PictureThe disc as a broadcast correct 1.33:1 full screen aspect that at least looks better than its VHS counterpart. Unlike the Doctor Who releases that have a dedicated team of professionals committed to binging the best quality they can from the old two inch quad tapes used by the BBC to store archive material, Red Dwarf has to make do with the 'in house' team. Practically this means there is not as much love and attention to detail given, and whilst the clean up is good, I wonder how good it could have been if such a dedicated team were allowed at the source material. As it is the picture is quite good, the colours are at least strong and bold, but, the reds especially, do suffer from motion blurring. Contrast and brightness are well set, Holly and especially Queeg have lovely deep black backgrounds, but occasionally there is a slight greying in places. The detail level is what really lest the side down, there is a fair amount of fluctuation but there are never any really hard edges, all remain firmly towards the soft side. This has the effect of making it look like video tape, which of course it is, but it looks like it.
Compounding this poor start there are a number of digital problems, first up there was some artefacting and pixilation as low level noise in some of the darker backgrounds as well as a little posterisation in some of the colours, particularly skin. Adding to the detail softness there are also instances of smearing during fast movement. Now all this paints a rather poor picture, however it must be taken in context, for a relatively cheap budgeted BBC sitcom show from nearly twenty years ago, plus this is an older DVD, authoring has improved since this was originally pressed. In all I was satisfied with the picture; it has probably not looked this good since its original broadcast.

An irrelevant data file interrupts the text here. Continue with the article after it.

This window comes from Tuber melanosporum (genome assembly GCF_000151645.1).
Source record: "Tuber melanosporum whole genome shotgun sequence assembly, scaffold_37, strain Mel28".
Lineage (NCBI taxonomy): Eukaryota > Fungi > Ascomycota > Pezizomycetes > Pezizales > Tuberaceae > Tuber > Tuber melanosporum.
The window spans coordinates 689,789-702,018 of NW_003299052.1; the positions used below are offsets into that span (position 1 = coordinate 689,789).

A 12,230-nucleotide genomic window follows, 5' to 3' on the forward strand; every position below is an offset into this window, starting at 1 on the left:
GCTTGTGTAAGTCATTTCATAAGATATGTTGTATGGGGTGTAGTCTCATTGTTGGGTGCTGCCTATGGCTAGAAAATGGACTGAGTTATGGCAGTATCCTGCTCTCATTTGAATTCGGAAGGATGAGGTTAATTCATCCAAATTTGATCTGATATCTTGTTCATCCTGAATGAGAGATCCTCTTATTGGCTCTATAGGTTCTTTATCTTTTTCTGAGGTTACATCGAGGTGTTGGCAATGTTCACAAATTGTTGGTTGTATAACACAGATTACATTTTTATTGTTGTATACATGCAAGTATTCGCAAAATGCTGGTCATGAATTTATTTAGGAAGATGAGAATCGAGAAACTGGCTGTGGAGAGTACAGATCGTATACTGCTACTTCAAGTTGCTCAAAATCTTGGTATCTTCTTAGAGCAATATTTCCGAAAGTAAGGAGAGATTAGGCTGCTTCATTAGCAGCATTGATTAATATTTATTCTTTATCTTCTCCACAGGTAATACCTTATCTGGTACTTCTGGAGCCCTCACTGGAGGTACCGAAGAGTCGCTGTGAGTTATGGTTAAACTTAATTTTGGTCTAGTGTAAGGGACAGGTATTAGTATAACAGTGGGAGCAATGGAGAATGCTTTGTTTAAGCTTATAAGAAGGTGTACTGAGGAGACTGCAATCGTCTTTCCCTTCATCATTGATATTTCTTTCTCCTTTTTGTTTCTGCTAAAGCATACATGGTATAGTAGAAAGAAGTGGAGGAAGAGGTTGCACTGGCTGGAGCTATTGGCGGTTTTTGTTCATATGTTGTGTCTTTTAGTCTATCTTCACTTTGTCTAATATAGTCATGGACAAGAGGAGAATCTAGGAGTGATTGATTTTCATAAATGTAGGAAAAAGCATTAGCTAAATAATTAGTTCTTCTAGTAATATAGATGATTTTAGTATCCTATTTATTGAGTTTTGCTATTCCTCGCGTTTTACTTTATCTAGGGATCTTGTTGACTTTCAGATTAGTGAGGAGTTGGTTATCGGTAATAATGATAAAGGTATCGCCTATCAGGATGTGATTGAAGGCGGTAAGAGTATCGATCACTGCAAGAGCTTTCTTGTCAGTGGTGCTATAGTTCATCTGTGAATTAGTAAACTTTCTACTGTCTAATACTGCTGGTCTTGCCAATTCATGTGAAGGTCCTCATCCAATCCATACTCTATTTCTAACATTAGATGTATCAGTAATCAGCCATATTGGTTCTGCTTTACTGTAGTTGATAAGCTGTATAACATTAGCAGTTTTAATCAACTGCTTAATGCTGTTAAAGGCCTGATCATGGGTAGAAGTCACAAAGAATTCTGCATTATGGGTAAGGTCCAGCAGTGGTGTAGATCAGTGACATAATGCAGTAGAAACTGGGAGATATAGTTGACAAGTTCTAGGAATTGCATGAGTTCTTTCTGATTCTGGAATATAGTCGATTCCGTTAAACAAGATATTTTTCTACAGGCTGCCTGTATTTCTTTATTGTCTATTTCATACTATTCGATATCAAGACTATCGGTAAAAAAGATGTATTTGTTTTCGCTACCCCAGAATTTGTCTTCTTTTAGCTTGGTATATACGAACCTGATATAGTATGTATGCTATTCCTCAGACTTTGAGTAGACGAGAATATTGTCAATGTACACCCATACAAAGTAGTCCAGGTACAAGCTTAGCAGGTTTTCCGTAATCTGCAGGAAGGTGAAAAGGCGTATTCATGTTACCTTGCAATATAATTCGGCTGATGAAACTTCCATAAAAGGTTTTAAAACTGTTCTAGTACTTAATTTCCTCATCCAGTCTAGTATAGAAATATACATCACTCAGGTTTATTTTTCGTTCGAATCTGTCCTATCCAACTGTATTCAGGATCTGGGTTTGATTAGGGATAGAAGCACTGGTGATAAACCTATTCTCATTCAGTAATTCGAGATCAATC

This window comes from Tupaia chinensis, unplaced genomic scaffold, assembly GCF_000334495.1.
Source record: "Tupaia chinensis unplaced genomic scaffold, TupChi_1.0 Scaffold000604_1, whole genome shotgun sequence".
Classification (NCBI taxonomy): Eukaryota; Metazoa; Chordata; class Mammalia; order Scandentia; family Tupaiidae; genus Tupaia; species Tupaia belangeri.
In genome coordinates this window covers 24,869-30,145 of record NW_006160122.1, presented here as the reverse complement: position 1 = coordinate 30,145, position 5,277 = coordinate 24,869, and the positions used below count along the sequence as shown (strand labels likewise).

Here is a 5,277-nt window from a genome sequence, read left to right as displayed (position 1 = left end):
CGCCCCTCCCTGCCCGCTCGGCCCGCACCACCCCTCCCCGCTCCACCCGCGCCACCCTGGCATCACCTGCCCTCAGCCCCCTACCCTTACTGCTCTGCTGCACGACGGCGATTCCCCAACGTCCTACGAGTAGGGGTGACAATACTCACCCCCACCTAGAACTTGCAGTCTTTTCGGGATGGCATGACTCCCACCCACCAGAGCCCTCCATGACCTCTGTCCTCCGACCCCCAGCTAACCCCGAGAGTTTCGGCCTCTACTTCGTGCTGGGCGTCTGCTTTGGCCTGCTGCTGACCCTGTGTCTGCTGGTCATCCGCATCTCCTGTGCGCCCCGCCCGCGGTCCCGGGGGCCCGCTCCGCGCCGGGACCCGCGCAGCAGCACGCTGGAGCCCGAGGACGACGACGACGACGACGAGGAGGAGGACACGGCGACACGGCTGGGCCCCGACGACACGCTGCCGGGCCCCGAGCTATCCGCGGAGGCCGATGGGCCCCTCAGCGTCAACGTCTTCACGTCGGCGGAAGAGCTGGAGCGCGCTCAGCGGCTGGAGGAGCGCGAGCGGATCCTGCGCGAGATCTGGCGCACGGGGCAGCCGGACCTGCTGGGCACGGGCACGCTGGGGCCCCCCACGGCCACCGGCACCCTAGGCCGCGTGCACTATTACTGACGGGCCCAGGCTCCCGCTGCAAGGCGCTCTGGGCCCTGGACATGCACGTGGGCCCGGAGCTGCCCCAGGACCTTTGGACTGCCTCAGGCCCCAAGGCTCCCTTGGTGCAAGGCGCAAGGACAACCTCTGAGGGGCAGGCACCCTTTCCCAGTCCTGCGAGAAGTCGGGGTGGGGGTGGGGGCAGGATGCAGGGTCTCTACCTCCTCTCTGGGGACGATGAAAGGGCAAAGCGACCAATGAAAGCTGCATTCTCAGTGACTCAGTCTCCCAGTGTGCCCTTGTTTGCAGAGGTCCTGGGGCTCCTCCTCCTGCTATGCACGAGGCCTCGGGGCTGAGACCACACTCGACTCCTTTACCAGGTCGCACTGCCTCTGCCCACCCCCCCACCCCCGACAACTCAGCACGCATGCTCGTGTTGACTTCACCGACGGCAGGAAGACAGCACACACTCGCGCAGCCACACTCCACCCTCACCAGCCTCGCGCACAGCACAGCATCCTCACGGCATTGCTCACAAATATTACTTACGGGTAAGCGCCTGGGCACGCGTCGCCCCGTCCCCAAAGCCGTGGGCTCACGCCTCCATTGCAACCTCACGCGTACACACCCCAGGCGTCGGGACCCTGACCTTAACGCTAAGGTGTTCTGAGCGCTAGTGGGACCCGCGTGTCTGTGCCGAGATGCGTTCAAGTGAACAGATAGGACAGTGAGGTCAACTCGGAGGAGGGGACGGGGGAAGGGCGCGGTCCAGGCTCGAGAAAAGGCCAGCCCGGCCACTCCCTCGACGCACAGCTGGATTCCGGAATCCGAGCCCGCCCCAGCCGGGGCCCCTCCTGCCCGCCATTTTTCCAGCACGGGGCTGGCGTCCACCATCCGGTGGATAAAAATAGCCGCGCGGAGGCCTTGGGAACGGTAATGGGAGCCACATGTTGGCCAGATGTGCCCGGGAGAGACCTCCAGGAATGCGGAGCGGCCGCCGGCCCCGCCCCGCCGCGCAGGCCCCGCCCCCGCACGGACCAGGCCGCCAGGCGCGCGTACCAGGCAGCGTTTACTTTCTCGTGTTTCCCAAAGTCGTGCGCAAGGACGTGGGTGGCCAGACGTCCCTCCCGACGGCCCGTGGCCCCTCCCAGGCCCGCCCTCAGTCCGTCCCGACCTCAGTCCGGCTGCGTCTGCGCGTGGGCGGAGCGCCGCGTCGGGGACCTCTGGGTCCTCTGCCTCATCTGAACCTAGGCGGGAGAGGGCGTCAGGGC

SoundThe sound track is a simple Dolby Digital 2.0 stereo track, without thrills or spills. Tonally it sits in the mid to high range, with little in the way of bass, but never sounding tinny. The separation is reasonable but there is little in the way of stereo effects. It is a functional track, perhaps on the quiet side, and only suffers from background hiss at the higher end of the volume setting.
ExtrasThe first disc plays host to an audio commentary for all six episodes with cast members Craig Charles, Chris Barrie, Danny John-Jules and Norman Lovett. This is a riotous affair with all getting in on the ribbing. In amongst the mirth there are some behind the scenes information, and stories. A surprising amount of gaps though as the group sit back and actually enjoy watching the show. One of the few commentaries I've listened to more than once, very enjoyable.
Also on the first disc is an easter egg, from the main screen press down until the watch is highlighted and you will be treated to an animated interview with Naylor, Rob Grant and Ed Byrn where they discuss the episode Queeg.
The main meat of the extras is found on the second disc, starting off with the excellent Red Dwarf A-Z. This introduces us to all things Dwarf by clips, snippets and interviews for each letter of the alphabet. It is great fun and a rewatchable feature; includes contributions from Patrick Stewart and Stephen Hawkins. Though it does serve as an introductory piece, it does leave you wanting to see the future releases (not a problem now as they are all out) and I felt at the time that this might have been better served as a retrospective piece on the last disc. I can however see the appeal and reasons for its inclusion on an early disc and it never detracted from the enjoyment.